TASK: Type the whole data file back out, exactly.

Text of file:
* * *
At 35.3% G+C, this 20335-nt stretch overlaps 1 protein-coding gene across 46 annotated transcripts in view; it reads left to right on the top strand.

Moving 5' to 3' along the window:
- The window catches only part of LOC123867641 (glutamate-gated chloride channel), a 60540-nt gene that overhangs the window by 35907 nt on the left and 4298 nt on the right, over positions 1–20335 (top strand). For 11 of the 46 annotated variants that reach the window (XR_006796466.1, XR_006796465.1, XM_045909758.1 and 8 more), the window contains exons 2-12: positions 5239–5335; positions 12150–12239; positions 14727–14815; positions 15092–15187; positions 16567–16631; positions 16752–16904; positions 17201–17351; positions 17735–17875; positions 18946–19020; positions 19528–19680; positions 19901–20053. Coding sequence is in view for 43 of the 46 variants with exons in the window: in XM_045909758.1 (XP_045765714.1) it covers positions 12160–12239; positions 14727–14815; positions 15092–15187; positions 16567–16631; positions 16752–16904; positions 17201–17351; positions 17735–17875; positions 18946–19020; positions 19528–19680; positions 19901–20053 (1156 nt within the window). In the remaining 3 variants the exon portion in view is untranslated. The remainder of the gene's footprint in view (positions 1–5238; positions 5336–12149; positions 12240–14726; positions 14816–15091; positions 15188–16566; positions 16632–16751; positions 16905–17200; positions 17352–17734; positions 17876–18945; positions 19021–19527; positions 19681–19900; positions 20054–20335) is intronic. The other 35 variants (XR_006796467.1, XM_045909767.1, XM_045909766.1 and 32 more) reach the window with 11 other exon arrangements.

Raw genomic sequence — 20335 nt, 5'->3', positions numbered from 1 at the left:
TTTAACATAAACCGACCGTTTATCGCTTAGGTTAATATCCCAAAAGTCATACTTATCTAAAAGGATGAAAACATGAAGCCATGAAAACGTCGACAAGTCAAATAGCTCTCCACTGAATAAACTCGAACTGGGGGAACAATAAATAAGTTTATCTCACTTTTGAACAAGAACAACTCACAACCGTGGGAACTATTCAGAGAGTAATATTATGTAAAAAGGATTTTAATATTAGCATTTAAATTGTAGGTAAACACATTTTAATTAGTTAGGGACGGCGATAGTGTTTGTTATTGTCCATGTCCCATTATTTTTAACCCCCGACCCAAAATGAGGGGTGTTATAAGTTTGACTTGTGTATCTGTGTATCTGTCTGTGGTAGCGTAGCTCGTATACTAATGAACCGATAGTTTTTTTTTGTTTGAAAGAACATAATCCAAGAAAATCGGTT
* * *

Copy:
At 35.3% G+C, this 20335-nt stretch overlaps 1 protein-coding gene across 46 annotated transcripts in view; it reads left to right on the top strand.

Moving 5' to 3' along the window:
- The window catches only part of LOC123867641 (glutamate-gated chloride channel), a 60540-nt gene that overhangs the window by 35907 nt on the left and 4298 nt on the right, over positions 1–20335 (top strand). For 11 of the 46 annotated variants that reach the window (XR_006796466.1, XR_006796465.1, XM_045909758.1 and 8 more), the window contains exons 2-12: positions 5239–5335; positions 12150–12239; positions 14727–14815; positions 15092–15187; positions 16567–16631; positions 16752–16904; positions 17201–17351; positions 17735–17875; positions 18946–19020; positions 19528–19680; positions 19901–20053. Coding sequence is in view for 43 of the 46 variants with exons in the window: in XM_045909758.1 (XP_045765714.1) it covers positions 12160–12239; positions 14727–14815; positions 15092–15187; positions 16567–16631; positions 16752–16904; positions 17201–17351; positions 17735–17875; positions 18946–19020; positions 19528–19680; positions 19901–20053 (1156 nt within the window). In the remaining 3 variants the exon portion in view is untranslated. The remainder of the gene's footprint in view (positions 1–5238; positions 5336–12149; positions 12240–14726; positions 14816–15091; positions 15188–16566; positions 16632–16751; positions 16905–17200; positions 17352–17734; positions 17876–18945; positions 19021–19527; positions 19681–19900; positions 20054–20335) is intronic. The other 35 variants (XR_006796467.1, XM_045909767.1, XM_045909766.1 and 32 more) reach the window with 11 other exon arrangements.

Raw genomic sequence — 20335 nt, 5'->3', positions numbered from 1 at the left:
TTTAACATAAACCGACCGTTTATCGCTTAGGTTAATATCCCAAAAGTCATACTTATCTAAAAGGATGAAAACATGAAGCCATGAAAACGTCGACAAGTCAAATAGCTCTCCACTGAATAAACTCGAACTGGGGGAACAATAAATAAGTTTATCTCACTTTTGAACAAGAACAACTCACAACCGTGGGAACTATTCAGAGAGTAATATTATGTAAAAAGGATTTTAATATTAGCATTTAAATTGTAGGTAAACACATTTTAATTAGTTAGGGACGGCGATAGTGTTTGTTATTGTCCATGTCCCATTATTTTTAACCCCCGACCCAAAATGAGGGGTGTTATAAGTTTGACTTGTGTATCTGTGTATCTGTCTGTGGTAGCGTAGCTCGTATACTAATGAACCGATAGTTTTTTTTTGTTTGAAAGAACATAATCCAAGAAAATCGGTT